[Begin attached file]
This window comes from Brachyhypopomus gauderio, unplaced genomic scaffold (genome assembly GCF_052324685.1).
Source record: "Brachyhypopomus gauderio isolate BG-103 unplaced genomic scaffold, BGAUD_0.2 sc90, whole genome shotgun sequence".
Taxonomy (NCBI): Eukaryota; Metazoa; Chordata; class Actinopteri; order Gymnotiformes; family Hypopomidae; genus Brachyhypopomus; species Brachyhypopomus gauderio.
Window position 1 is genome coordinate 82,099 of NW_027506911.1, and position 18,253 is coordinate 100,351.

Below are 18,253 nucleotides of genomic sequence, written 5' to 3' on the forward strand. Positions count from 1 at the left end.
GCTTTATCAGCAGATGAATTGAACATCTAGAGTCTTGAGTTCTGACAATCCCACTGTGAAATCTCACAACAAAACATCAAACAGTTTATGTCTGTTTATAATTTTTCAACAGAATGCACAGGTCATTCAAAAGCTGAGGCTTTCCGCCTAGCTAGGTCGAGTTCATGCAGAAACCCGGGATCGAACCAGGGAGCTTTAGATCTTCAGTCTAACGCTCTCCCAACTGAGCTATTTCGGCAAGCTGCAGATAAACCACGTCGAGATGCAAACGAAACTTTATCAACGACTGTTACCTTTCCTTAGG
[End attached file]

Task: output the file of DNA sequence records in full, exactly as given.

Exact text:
This window comes from Brachyhypopomus gauderio, unplaced genomic scaffold (genome assembly GCF_052324685.1).
Source record: "Brachyhypopomus gauderio isolate BG-103 unplaced genomic scaffold, BGAUD_0.2 sc90, whole genome shotgun sequence".
Taxonomy (NCBI): Eukaryota; Metazoa; Chordata; class Actinopteri; order Gymnotiformes; family Hypopomidae; genus Brachyhypopomus; species Brachyhypopomus gauderio.
Window position 1 is genome coordinate 82,099 of NW_027506911.1, and position 18,253 is coordinate 100,351.

Below are 18,253 nucleotides of genomic sequence, written 5' to 3' on the forward strand. Positions count from 1 at the left end.
GCTTTATCAGCAGATGAATTGAACATCTAGAGTCTTGAGTTCTGACAATCCCACTGTGAAATCTCACAACAAAACATCAAACAGTTTATGTCTGTTTATAATTTTTCAACAGAATGCACAGGTCATTCAAAAGCTGAGGCTTTCCGCCTAGCTAGGTCGAGTTCATGCAGAAACCCGGGATCGAACCAGGGAGCTTTAGATCTTCAGTCTAACGCTCTCCCAACTGAGCTATTTCGGCAAGCTGCAGATAAACCACGTCGAGATGCAAACGAAACTTTATCAACGACTGTTACCTTTCCTTAGG